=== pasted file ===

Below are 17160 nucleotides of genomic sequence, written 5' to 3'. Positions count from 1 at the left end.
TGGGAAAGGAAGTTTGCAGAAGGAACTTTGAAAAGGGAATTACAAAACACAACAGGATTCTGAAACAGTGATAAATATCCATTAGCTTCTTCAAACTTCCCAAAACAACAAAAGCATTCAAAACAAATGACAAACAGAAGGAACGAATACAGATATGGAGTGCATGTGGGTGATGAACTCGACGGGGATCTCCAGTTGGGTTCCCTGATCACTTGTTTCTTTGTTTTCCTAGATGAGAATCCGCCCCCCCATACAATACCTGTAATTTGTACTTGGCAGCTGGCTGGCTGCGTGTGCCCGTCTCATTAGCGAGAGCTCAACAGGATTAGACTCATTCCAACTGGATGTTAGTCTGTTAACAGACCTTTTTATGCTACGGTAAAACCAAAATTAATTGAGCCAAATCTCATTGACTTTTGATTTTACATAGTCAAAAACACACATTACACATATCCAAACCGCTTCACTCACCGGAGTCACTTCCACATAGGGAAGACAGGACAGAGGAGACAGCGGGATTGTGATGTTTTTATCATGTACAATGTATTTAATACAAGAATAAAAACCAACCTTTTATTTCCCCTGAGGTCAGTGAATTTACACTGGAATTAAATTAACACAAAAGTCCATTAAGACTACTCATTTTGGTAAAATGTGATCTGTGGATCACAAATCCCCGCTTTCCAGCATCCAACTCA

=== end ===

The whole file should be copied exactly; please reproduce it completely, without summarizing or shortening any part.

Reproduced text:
Below are 17160 nucleotides of genomic sequence, written 5' to 3'. Positions count from 1 at the left end.
TGGGAAAGGAAGTTTGCAGAAGGAACTTTGAAAAGGGAATTACAAAACACAACAGGATTCTGAAACAGTGATAAATATCCATTAGCTTCTTCAAACTTCCCAAAACAACAAAAGCATTCAAAACAAATGACAAACAGAAGGAACGAATACAGATATGGAGTGCATGTGGGTGATGAACTCGACGGGGATCTCCAGTTGGGTTCCCTGATCACTTGTTTCTTTGTTTTCCTAGATGAGAATCCGCCCCCCCATACAATACCTGTAATTTGTACTTGGCAGCTGGCTGGCTGCGTGTGCCCGTCTCATTAGCGAGAGCTCAACAGGATTAGACTCATTCCAACTGGATGTTAGTCTGTTAACAGACCTTTTTATGCTACGGTAAAACCAAAATTAATTGAGCCAAATCTCATTGACTTTTGATTTTACATAGTCAAAAACACACATTACACATATCCAAACCGCTTCACTCACCGGAGTCACTTCCACATAGGGAAGACAGGACAGAGGAGACAGCGGGATTGTGATGTTTTTATCATGTACAATGTATTTAATACAAGAATAAAAACCAACCTTTTATTTCCCCTGAGGTCAGTGAATTTACACTGGAATTAAATTAACACAAAAGTCCATTAAGACTACTCATTTTGGTAAAATGTGATCTGTGGATCACAAATCCCCGCTTTCCAGCATCCAACTCA